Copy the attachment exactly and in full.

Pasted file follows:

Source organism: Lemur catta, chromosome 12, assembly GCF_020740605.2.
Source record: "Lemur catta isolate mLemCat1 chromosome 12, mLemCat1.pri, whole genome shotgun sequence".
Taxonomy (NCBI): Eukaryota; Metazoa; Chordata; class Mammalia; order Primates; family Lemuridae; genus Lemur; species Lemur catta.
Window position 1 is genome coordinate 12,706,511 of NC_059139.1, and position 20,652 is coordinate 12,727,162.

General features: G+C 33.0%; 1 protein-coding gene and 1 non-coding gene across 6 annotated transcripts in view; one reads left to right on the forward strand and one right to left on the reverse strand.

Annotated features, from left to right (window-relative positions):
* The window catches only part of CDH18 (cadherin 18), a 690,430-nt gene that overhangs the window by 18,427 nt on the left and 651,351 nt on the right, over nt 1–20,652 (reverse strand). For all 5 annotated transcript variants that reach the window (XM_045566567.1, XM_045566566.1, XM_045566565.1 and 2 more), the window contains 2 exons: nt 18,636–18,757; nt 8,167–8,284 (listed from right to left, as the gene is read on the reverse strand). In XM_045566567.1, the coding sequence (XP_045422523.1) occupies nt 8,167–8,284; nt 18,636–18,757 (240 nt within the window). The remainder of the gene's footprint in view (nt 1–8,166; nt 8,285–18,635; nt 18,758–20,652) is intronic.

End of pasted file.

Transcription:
Source organism: Lemur catta, chromosome 12, assembly GCF_020740605.2.
Source record: "Lemur catta isolate mLemCat1 chromosome 12, mLemCat1.pri, whole genome shotgun sequence".
Taxonomy (NCBI): Eukaryota; Metazoa; Chordata; class Mammalia; order Primates; family Lemuridae; genus Lemur; species Lemur catta.
Window position 1 is genome coordinate 12,706,511 of NC_059139.1, and position 20,652 is coordinate 12,727,162.

General features: G+C 33.0%; 1 protein-coding gene and 1 non-coding gene across 6 annotated transcripts in view; one reads left to right on the forward strand and one right to left on the reverse strand.

Annotated features, from left to right (window-relative positions):
* The window catches only part of CDH18 (cadherin 18), a 690,430-nt gene that overhangs the window by 18,427 nt on the left and 651,351 nt on the right, over nt 1–20,652 (reverse strand). For all 5 annotated transcript variants that reach the window (XM_045566567.1, XM_045566566.1, XM_045566565.1 and 2 more), the window contains 2 exons: nt 18,636–18,757; nt 8,167–8,284 (listed from right to left, as the gene is read on the reverse strand). In XM_045566567.1, the coding sequence (XP_045422523.1) occupies nt 8,167–8,284; nt 18,636–18,757 (240 nt within the window). The remainder of the gene's footprint in view (nt 1–8,166; nt 8,285–18,635; nt 18,758–20,652) is intronic.